Raising multiple dogs is no easy task, but when the dogs are a high energy, reactive breed it increases the challenges astronomically.  With three Miniature Pinschers under my roof, I have first hand experience with complete and total anarchy.

My dogs’ reactive behavior has been a thorn in my side since first rearing its ugly head when the girls were puppies.  Living with reactive dogs has created a crazy and chaotic home where stress sprinkles down in a drizzle or a waterfall depending on the day.  Every detail of daily life must be micro-managed in order to prevent the girls from gaining the upper hand, or in this case, paw.

Min Pins are a breed of dog that require constant supervision and management is key to keeping the girls out of trouble.  Baby gates are utilized to prevent access to the front entryway and the second floor of our home. The gates are also used when my husband and I need to contain the girls in one room. I could not even imagine the mischief that would ensue if the girls had run of the entire house!

A primary source of frustration in our home is the living room windows.  The windows sit low and the girls can easily part the vertical blinds in order to see outside.  A favorite spot of my furry trio, their “window on the world” is where they can go from zero to sixty in less than three seconds. Of course, these episodes usually occur when I am upstairs or on the opposite side of the house!

Various items have been used to block the girls’ view, but Aspen usually outsmarts me and figures out a way to beat the system.

Most dogs go through agility tunnels, but Aspen likes to show off with a balancing act!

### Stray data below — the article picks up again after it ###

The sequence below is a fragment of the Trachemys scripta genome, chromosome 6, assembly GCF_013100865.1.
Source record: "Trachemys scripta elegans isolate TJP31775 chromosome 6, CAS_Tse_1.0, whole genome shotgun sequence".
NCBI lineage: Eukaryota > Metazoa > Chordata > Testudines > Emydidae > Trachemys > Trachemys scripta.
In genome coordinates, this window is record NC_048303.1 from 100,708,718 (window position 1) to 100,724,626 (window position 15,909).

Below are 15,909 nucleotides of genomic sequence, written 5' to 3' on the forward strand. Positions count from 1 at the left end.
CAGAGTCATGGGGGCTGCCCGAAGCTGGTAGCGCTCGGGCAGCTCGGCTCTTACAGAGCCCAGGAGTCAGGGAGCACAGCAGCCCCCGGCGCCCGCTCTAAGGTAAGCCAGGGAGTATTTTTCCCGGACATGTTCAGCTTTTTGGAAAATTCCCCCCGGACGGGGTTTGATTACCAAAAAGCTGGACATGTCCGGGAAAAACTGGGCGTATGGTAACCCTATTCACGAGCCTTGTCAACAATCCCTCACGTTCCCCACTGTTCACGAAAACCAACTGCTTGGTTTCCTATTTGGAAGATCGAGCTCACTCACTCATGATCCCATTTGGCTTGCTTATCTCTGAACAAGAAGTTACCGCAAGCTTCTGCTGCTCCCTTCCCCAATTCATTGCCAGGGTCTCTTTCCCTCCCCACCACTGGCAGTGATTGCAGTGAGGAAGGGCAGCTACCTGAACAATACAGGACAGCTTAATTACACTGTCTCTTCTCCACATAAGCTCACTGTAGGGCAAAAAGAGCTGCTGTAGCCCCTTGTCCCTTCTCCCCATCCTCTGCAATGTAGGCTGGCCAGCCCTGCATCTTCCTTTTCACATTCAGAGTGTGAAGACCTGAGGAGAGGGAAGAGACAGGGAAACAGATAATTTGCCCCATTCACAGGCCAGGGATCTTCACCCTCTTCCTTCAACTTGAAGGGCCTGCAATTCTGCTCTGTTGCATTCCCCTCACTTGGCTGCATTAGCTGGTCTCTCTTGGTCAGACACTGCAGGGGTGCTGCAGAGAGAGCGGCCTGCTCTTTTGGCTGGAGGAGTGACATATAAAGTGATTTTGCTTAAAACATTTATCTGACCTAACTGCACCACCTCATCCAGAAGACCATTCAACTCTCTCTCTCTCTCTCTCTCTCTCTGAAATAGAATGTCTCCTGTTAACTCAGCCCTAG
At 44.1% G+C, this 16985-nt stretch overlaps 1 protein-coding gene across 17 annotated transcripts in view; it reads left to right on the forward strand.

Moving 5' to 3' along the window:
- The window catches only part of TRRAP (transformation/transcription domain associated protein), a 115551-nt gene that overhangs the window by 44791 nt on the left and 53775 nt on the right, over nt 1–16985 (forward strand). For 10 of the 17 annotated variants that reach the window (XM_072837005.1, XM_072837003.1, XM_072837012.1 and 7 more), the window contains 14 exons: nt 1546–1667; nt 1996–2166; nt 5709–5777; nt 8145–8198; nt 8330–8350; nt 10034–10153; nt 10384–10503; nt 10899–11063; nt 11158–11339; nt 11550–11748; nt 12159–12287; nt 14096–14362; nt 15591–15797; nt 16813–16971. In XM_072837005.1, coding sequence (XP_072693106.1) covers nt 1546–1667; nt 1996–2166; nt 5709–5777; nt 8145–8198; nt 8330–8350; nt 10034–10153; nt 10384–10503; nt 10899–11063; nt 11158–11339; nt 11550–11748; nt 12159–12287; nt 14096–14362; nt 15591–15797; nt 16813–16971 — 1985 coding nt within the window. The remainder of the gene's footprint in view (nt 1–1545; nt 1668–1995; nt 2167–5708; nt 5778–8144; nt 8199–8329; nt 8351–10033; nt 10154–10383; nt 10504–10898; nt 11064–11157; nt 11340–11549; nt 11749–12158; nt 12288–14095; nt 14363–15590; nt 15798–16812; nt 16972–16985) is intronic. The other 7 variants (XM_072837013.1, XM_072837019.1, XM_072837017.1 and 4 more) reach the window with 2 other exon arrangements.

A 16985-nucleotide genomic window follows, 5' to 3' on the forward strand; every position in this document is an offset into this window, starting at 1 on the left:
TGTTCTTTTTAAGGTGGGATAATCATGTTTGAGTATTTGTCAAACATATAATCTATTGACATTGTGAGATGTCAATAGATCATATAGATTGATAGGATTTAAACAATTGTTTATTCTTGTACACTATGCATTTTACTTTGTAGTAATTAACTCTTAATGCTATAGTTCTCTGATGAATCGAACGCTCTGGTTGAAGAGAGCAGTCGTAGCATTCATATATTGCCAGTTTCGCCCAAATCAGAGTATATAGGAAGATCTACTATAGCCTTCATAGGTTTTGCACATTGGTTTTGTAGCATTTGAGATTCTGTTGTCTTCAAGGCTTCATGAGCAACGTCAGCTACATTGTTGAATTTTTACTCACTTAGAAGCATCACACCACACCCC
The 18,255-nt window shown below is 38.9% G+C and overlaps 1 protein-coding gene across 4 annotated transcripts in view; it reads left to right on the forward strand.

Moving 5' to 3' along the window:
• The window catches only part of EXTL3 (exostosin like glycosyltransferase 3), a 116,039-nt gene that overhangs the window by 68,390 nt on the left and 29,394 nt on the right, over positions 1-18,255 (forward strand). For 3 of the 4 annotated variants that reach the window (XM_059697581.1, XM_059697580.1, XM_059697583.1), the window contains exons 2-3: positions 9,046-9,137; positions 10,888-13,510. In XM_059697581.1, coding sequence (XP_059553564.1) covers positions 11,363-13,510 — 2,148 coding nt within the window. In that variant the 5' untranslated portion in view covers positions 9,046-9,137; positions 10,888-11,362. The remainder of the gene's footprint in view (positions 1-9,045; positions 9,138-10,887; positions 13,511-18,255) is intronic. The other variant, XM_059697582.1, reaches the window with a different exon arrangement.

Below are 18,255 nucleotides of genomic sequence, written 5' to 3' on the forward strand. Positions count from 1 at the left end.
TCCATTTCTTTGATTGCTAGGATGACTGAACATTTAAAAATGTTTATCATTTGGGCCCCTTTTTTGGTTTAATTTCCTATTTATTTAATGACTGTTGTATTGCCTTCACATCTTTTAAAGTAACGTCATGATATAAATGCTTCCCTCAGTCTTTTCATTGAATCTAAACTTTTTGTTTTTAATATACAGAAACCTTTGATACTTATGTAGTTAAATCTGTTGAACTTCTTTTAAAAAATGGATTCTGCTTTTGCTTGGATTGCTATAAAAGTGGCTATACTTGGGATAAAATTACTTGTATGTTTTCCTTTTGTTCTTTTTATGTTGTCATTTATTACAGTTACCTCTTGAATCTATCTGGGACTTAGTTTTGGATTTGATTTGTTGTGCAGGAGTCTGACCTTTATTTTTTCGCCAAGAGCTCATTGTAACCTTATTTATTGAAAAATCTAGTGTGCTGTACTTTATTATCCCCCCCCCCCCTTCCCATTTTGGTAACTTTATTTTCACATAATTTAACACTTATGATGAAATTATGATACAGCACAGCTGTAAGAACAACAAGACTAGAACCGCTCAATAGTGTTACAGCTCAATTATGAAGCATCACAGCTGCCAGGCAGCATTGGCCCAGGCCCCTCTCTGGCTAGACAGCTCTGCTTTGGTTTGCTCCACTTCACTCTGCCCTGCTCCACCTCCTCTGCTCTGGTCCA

Most dogs only go through agility tunnels, but Aspen likes to show off with a balancing act!

Aspen in window

A sheet, really? This was way too easy.

 

 

 

 

 

 

 

 

 

 

 

 

 

 

 

 

 

 

 

 

 

 

 

 

The girls currently have “supervised visitation” while they take in the outside scenery and this latest strategy has worked the best thus far.
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All three of my Min Pins exhibit reactive behavior, but to varying degrees. A puzzle yet to be solved, Quest is the most reactive of the three and the one with which I have consistently struggled to make progress.

I usually avoid taking Quest on walks with the other two because of her reactivity.  At full throttle, Quest will bark, lunge, and spin if she goes over threshold. That is all it takes to bring Malibu along for the ride.  Although Malibu has made huge strides to overcome her reactive tendencies, if Quest is singing a song, Malibu wants to make it a duet.

Aspen’s reactivity is different from her sisters.  She is our best behaved dog in public situations, but the noisiest of the three at home.  Stimulated by outdoor sights and sounds, Aspen will frequently erupt into a barking frenzy.  She also barks at her sisters – a lot!

I am proud of how far Aspen and Malibu have come since puppyhood.  They are still reactive, but it is more manageable now.

Since taking on this pack of puppies, my world has been turned upside down. I had no idea how incredibly difficult it would be to raise three Miniature Pinschers.  Not one to give up, I will continue to utilize the strategies that have worked while seeking additional ones to place in my ever-expanding toolbox.